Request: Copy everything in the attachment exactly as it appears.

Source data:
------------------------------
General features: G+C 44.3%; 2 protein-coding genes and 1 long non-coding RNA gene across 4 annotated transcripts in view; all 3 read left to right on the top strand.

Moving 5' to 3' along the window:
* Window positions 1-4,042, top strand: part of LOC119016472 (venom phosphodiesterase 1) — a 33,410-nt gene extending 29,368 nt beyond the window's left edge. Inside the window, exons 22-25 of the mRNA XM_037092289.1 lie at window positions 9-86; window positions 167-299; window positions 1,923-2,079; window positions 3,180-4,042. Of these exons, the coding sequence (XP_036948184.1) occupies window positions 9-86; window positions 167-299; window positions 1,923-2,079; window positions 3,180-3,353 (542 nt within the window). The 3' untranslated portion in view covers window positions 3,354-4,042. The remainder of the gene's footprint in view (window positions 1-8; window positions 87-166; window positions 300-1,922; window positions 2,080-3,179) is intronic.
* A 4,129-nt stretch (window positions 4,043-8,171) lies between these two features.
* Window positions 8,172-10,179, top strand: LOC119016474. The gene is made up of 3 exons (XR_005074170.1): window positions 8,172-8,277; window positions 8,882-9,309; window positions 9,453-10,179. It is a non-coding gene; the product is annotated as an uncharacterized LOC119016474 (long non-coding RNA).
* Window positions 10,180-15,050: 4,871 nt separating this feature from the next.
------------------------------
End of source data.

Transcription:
General features: G+C 44.3%; 2 protein-coding genes and 1 long non-coding RNA gene across 4 annotated transcripts in view; all 3 read left to right on the top strand.

Moving 5' to 3' along the window:
* Window positions 1-4,042, top strand: part of LOC119016472 (venom phosphodiesterase 1) — a 33,410-nt gene extending 29,368 nt beyond the window's left edge. Inside the window, exons 22-25 of the mRNA XM_037092289.1 lie at window positions 9-86; window positions 167-299; window positions 1,923-2,079; window positions 3,180-4,042. Of these exons, the coding sequence (XP_036948184.1) occupies window positions 9-86; window positions 167-299; window positions 1,923-2,079; window positions 3,180-3,353 (542 nt within the window). The 3' untranslated portion in view covers window positions 3,354-4,042. The remainder of the gene's footprint in view (window positions 1-8; window positions 87-166; window positions 300-1,922; window positions 2,080-3,179) is intronic.
* A 4,129-nt stretch (window positions 4,043-8,171) lies between these two features.
* Window positions 8,172-10,179, top strand: LOC119016474. The gene is made up of 3 exons (XR_005074170.1): window positions 8,172-8,277; window positions 8,882-9,309; window positions 9,453-10,179. It is a non-coding gene; the product is annotated as an uncharacterized LOC119016474 (long non-coding RNA).
* Window positions 10,180-15,050: 4,871 nt separating this feature from the next.